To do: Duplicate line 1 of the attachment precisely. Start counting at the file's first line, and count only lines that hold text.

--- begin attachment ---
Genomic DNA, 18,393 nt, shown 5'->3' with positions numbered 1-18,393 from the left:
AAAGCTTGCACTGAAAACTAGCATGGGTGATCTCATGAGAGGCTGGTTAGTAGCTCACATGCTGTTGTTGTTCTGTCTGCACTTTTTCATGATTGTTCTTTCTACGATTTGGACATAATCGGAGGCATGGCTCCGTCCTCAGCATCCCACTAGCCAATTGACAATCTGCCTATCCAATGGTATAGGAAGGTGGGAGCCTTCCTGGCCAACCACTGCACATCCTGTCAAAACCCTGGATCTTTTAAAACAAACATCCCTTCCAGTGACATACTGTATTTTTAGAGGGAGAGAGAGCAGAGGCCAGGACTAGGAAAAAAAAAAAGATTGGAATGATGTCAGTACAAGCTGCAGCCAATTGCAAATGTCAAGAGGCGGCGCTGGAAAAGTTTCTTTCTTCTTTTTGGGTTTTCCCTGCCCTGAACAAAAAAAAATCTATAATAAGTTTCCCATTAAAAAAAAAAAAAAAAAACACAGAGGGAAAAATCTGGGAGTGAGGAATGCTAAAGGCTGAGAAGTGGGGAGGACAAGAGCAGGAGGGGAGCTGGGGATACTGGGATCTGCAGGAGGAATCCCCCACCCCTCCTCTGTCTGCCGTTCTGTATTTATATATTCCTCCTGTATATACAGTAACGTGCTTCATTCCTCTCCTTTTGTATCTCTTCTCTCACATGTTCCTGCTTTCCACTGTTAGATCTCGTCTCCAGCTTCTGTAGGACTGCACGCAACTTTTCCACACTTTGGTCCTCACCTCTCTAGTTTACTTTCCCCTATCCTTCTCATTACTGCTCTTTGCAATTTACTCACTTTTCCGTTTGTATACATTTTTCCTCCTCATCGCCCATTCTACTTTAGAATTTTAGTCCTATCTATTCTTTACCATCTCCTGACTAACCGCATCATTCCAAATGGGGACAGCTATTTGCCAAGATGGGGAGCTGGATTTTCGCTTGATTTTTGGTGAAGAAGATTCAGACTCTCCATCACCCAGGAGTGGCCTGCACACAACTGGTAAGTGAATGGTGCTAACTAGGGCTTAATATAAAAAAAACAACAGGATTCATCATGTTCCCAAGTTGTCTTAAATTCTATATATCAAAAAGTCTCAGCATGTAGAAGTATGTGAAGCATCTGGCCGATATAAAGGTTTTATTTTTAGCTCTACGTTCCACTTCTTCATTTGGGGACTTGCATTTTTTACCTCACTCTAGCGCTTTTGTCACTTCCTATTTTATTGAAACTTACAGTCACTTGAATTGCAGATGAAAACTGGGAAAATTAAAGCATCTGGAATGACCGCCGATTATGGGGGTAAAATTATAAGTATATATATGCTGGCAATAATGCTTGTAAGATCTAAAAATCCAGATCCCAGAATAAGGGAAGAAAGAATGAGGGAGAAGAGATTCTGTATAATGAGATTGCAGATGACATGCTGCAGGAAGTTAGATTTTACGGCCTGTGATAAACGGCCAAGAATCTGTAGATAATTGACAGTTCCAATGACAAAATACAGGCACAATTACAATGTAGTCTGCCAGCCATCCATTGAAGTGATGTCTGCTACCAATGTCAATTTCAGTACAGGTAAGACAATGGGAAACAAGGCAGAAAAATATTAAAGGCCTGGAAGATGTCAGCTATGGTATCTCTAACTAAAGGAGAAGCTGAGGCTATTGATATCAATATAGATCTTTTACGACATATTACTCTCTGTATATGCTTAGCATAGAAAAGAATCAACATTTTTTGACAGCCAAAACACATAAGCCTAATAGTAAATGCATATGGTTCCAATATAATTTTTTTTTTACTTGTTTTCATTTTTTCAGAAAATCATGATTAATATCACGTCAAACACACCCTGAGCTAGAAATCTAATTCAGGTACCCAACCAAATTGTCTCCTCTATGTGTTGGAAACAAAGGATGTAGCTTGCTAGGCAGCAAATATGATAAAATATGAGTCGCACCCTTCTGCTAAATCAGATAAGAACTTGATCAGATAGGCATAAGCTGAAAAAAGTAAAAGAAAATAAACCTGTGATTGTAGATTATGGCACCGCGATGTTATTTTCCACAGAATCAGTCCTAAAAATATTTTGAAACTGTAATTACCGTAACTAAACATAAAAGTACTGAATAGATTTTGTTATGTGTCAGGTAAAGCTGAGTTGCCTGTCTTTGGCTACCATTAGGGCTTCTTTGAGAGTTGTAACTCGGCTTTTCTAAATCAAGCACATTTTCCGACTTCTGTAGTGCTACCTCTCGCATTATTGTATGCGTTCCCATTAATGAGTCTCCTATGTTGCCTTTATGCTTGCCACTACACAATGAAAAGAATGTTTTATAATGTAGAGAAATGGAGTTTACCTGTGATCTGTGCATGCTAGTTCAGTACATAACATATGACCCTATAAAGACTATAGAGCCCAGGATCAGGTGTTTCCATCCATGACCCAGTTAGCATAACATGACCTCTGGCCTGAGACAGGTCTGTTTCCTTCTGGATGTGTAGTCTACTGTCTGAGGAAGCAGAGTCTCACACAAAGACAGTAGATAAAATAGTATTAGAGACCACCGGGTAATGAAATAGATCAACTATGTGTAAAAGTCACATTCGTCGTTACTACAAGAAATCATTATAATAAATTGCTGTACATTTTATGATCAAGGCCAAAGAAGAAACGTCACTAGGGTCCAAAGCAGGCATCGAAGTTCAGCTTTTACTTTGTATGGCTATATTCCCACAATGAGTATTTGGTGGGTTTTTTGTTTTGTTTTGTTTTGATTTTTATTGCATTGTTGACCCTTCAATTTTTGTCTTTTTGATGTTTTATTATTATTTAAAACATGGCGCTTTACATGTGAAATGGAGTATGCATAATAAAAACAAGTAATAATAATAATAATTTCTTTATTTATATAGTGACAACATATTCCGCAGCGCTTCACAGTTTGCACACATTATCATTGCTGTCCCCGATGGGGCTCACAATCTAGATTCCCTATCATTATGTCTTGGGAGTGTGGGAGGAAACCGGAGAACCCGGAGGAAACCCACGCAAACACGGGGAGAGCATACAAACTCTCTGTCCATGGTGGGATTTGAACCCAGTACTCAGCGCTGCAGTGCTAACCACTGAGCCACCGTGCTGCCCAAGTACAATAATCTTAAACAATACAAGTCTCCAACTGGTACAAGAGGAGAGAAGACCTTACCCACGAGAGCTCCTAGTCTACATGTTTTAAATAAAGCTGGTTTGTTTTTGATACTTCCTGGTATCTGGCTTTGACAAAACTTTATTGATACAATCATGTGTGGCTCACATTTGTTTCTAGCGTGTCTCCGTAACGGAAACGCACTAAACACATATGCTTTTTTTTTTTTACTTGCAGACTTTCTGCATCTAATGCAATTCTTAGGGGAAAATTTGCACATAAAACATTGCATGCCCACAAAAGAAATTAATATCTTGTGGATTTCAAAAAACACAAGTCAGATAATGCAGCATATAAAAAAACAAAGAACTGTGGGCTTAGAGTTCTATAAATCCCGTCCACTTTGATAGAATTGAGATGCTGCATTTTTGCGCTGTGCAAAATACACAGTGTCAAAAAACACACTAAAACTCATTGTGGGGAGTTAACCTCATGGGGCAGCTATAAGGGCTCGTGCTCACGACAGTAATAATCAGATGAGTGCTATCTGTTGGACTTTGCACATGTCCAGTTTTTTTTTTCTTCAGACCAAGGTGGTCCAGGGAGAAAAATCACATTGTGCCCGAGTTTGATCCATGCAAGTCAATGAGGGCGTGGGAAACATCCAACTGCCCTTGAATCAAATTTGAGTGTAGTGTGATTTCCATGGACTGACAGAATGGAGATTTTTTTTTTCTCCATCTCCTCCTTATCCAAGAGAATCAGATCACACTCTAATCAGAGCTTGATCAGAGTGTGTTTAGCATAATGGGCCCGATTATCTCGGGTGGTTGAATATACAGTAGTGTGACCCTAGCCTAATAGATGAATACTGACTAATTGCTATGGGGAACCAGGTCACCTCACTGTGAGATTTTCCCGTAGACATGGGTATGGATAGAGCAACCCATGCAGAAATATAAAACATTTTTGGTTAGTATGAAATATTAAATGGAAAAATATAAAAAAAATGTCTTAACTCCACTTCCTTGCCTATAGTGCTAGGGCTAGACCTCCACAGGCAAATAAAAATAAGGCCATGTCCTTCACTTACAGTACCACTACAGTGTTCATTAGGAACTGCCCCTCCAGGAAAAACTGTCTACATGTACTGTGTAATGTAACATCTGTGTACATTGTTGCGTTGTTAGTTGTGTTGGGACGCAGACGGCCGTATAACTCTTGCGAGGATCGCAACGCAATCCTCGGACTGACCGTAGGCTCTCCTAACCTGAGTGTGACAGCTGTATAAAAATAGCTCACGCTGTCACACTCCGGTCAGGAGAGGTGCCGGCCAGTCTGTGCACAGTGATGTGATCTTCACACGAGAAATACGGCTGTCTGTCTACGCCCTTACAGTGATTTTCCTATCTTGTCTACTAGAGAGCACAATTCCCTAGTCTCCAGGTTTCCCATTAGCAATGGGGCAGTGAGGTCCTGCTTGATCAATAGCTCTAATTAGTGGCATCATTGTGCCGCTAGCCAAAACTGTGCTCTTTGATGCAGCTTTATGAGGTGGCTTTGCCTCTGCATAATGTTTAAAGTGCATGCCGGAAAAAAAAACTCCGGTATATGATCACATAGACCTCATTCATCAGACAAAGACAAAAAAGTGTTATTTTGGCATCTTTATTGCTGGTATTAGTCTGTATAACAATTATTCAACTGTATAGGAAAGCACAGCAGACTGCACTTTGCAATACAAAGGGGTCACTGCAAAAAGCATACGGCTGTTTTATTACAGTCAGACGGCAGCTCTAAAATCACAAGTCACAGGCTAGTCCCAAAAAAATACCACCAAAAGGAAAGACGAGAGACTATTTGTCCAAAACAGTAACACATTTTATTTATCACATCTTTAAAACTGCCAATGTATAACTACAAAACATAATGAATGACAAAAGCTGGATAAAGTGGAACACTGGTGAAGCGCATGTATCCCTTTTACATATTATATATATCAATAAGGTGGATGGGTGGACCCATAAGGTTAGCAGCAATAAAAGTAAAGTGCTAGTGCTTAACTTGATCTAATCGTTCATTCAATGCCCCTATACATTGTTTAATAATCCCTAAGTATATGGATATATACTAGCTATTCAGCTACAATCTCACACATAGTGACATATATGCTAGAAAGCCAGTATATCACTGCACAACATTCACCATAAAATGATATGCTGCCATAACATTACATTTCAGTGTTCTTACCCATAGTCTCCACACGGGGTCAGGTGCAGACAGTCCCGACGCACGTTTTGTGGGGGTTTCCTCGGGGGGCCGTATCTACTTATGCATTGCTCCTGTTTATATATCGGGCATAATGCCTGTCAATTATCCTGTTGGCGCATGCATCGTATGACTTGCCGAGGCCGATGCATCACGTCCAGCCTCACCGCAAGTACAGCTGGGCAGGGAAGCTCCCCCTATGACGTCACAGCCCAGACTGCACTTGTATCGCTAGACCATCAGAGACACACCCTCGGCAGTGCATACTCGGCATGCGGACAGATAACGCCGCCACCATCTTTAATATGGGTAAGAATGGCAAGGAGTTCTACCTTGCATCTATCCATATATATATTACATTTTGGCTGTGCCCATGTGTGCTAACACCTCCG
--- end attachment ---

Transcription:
Genomic DNA, 18,393 nt, shown 5'->3' with positions numbered 1-18,393 from the left: